Jarrod Hall first came to Central Minnesota in 1992, to play football at St. Cloud State University. He is often described as friendly, loyal, ambitious, and dedicated. He has a Bachelor’s degree in Human Relations and a Master’s degree in Multicultural Education in Leadership – and he’s working on his Doctoral Degree in Education. Yes, he’s dedicated. For more than 10 years, Jarrod has been the Professor of Ethnic & Women Studies and Human Relations & Multicultural education at SCSU.
In 1997, Jarrod started Brother’s United. “Our mission is to offer boys and men of all ages in Central MN the tools they need to take control of their life. Whether it’s graduating from high school, going to college, getting a G.E.D, getting a job, or developing positive life skills… BU offers you a chance to turn it around and make a difference to yourself, your family, and your community. Our group also provides personal coaching and weekly healing circles in a therapeutic environment. We provide an excellent connection to the treatment of the physical body, which will support the psycho-social and spiritual needs.”
But Shortly after becoming a professor, Brothers United dissolved a bit. Until June of 2020. “I was at a community get-together talking about how the community feels about what was happening in 2020 and people were talking about what they need. I then committed to starting BU again. Because the need was about men coming together to help ourselves. We needed to focus on what we call Knowledge of Self and help our troubled young men by volunteering at community events while holding weekly healing circle sessions.”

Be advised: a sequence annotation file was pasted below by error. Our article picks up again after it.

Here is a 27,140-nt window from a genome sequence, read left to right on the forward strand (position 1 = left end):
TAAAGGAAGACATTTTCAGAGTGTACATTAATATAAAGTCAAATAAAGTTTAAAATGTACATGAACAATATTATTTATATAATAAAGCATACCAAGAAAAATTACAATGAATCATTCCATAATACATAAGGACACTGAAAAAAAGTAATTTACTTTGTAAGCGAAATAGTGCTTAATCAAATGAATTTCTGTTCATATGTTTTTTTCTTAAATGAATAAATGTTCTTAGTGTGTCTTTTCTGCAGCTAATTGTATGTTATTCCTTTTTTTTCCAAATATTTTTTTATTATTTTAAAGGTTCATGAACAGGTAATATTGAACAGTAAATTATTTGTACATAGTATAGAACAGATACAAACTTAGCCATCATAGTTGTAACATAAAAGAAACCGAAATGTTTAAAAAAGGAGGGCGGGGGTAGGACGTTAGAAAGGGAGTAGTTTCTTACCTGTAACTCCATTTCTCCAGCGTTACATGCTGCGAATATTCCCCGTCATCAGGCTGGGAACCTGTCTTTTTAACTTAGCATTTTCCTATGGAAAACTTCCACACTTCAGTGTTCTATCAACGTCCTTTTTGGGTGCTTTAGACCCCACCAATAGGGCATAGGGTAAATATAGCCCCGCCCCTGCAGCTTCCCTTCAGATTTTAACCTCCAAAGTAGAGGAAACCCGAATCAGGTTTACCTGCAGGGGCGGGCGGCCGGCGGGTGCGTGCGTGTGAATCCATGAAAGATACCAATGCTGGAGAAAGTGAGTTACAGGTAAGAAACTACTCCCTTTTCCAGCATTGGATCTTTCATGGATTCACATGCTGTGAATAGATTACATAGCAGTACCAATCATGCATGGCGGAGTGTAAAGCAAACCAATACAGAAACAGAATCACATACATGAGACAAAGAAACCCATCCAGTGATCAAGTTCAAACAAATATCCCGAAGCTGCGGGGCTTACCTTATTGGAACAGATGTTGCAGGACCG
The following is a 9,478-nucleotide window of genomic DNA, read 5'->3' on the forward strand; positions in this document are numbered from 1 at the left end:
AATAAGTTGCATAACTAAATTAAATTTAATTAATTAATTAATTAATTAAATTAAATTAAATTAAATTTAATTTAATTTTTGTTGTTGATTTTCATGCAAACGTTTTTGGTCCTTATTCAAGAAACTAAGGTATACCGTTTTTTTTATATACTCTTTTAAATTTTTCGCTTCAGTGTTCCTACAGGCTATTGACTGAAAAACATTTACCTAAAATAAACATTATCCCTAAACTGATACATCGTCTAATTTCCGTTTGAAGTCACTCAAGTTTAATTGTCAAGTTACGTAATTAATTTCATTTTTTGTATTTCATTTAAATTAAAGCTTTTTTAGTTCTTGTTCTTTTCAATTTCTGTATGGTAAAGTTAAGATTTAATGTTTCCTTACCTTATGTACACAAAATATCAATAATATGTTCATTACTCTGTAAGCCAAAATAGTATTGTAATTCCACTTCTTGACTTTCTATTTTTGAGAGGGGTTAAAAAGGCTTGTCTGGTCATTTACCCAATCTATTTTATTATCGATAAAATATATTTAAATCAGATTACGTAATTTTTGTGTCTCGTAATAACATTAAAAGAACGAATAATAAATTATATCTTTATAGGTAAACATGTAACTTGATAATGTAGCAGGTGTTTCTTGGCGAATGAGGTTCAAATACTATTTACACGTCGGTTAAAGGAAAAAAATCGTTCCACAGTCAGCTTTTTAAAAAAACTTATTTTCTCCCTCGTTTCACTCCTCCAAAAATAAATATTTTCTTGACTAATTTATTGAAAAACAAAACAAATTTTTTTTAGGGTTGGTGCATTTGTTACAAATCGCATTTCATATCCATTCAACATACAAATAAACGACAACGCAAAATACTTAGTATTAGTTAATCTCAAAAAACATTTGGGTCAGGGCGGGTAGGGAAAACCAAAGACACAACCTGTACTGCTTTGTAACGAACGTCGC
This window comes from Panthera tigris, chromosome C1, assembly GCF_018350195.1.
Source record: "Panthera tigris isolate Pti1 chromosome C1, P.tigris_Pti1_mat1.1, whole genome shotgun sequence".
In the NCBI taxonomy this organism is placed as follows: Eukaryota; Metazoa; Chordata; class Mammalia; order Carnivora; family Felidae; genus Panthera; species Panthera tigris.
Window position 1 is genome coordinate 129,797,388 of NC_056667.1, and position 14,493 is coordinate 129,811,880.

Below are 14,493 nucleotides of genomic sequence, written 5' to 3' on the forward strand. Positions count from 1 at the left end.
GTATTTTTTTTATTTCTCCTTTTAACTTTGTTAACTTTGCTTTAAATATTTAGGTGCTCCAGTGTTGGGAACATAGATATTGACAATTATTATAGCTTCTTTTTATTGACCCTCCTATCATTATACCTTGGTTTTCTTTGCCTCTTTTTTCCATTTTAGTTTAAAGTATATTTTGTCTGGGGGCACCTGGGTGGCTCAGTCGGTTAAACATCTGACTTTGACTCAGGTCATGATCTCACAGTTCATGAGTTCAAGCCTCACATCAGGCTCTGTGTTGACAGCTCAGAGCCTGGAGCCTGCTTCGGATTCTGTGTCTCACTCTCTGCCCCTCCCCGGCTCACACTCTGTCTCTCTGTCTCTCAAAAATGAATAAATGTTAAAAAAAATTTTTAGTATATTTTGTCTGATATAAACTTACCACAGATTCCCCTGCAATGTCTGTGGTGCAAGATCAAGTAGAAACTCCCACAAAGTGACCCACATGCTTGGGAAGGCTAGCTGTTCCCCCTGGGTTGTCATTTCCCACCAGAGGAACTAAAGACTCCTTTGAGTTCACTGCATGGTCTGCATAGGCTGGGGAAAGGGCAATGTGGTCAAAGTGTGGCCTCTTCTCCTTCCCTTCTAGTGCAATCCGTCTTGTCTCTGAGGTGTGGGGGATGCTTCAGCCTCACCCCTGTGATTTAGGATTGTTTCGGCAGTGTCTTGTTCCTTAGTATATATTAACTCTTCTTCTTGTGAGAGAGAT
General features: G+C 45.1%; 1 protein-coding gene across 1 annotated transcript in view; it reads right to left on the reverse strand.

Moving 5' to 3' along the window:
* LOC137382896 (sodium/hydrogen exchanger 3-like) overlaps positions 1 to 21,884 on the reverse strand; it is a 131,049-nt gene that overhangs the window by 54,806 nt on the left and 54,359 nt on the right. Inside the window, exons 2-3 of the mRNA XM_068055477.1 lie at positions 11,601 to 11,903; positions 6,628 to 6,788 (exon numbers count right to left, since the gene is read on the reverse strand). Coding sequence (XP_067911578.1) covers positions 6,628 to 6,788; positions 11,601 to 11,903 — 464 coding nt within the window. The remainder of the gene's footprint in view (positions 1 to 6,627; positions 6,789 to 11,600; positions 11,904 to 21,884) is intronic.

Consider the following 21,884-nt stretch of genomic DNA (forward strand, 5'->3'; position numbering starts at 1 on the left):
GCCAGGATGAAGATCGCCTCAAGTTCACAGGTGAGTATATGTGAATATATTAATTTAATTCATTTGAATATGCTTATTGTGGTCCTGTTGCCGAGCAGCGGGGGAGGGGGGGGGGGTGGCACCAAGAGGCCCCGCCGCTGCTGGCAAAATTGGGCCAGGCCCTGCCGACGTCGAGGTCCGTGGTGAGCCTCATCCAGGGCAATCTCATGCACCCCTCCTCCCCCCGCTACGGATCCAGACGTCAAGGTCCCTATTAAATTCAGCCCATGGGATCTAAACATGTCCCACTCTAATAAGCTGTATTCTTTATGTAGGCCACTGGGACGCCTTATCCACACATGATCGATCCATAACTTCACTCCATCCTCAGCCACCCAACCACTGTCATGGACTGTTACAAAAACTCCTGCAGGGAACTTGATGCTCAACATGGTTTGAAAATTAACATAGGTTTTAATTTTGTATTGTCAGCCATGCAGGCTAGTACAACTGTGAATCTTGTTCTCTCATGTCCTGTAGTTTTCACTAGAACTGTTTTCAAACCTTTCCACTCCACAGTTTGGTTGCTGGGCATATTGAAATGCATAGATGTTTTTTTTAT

“There are so many great things about our group. Working with men of all ages who need help and connecting them to resources, using our healing circles to reduce trauma they face, volunteering in our communities, it all makes an impact. We’re also planning a basketball tournament and bicycle marathon for the youth in our area. This group is important to Greater St. Cloud because it’s a safe place to release trauma, fears, act as a volunteer and mentor or mentee.”
And Jarrod has a big vision for what Brothers United is. “I want to help the troubled youth in our area by creating a resource and advocacy center called Boys II Men. You all can help by passing on the words about Brothers United. We care about our community and we are willing to put the time and energy in to make changes.”
If you, or someone you know, is interested in Brothers United – as a mentor, mentee, donor, or supporter – please call Jarrod at 715-529-1971 or reach out on their website – www.brothers-united.org.